Guest Author: Christina Uh
Editor: Patrick Cooney
What does this word mean to you?
To me it means overcoming obstacles that obstruct your mission, your goal, your purpose. It is your ability to succeed in the face of adversity; it is your power to be adaptable, strong, and tough.
I am of Mayan and Navajo decent and the first in my family to pursue higher education. Being a first-generation student is a great honor and privilege, and it has not come easy. I realize that resilience is what I must embody to achieve my goals.
When reflecting on my journey, I am reminded of the elder: the Pacific Lamprey.
Pacific Lamprey are migratory anadromous fish with an ancient lineage to the past. Their numbers are dwindling, and the obstacles they face on their upstream journey are not easily surmountable.
Having worked with Pacific Lamprey while I pursued my undergraduate degree, I realized that today’s Pacific lamprey are a product of millions of years of persistent ancestors who lived before, during, and after the demise of so many others, including the dinosaurs. No matter the struggle, Pacific Lamprey have pressed on. If resiliency is the ability to persist and continue towards your goals and purpose in the face of obstacles, then I too must be like the Pacific Lamprey and be persistent even in the most difficult of conditions.
With time, I have come to think of myself as resilient.
Pursuing an undergraduate degree is one of the most difficult things I have decided to accomplish. There were times in which I felt myself become unmotivated, unsatisfied, and incapable of continuing. I have struggled with severe depression, anxiety, and insomnia, to the point of what felt like madness.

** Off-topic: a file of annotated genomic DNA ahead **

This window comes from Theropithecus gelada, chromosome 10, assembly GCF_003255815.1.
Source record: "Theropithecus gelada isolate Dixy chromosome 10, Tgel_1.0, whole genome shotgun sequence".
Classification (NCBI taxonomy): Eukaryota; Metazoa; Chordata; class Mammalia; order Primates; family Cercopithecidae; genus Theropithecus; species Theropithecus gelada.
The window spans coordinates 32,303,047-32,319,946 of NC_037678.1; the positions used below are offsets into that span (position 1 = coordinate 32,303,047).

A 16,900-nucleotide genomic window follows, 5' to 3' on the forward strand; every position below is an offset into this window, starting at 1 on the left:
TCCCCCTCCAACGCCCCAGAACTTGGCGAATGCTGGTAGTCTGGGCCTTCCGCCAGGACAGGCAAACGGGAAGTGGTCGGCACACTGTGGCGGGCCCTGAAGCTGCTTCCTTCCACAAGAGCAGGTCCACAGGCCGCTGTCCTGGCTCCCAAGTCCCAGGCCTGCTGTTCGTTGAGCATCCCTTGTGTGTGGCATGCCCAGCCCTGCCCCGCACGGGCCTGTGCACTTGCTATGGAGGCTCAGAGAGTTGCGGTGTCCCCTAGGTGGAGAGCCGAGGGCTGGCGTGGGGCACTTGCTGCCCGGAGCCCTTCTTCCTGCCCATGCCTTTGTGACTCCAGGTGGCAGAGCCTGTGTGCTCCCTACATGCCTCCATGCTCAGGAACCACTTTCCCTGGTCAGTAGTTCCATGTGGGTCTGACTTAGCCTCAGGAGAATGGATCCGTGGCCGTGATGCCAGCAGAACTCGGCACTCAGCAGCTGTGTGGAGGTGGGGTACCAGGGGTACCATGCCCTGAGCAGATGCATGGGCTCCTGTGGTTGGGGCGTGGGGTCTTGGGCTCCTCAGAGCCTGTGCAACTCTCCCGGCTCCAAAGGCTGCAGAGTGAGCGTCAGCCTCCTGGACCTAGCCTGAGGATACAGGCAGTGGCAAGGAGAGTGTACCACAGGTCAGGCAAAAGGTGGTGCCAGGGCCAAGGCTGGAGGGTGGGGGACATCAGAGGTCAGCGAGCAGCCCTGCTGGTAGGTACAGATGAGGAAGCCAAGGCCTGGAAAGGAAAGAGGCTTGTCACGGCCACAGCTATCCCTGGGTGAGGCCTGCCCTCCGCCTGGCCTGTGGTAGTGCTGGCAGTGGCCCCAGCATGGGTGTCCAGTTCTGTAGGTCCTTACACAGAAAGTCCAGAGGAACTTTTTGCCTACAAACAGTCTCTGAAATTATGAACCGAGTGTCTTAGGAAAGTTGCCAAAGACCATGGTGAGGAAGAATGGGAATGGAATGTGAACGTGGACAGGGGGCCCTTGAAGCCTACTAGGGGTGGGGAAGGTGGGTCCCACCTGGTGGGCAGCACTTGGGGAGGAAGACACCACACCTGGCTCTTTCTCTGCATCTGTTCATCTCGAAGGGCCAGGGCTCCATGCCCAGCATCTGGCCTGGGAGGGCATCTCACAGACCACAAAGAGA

My resilience and ability to push on was buoyed by the love, support, and encouragement of my mentors, family, and closest friends, without whom I would not have been able to overcome even the smallest of obstacles.
Many of the select few researchers who focus on ensuring the future of Pacific Lamprey are also the ones who helped lift me up in my times of greatest need.
After my first year of school it became abundantly clear that to ultimately succeed, I needed experience in the field of science, but I also needed to maintain a job to support myself financially. I was fortunate to receive a PATHWAYS internship with the U.S. Fish and Wildlife Service (USFWS) at the Columbia River Fish and Wildlife Conservation Office in Vancouver, Washington as an office clerk.
Although my dream job did not consist of shredding paper and booking travel arrangements, I took the opportunity with outstretched arms. While performing office duties, I would ask questions to those around me about their research while making them aware of my ultimate goals. This was my foot in the door into a biologist’s world, and alas, the opportunity paid off.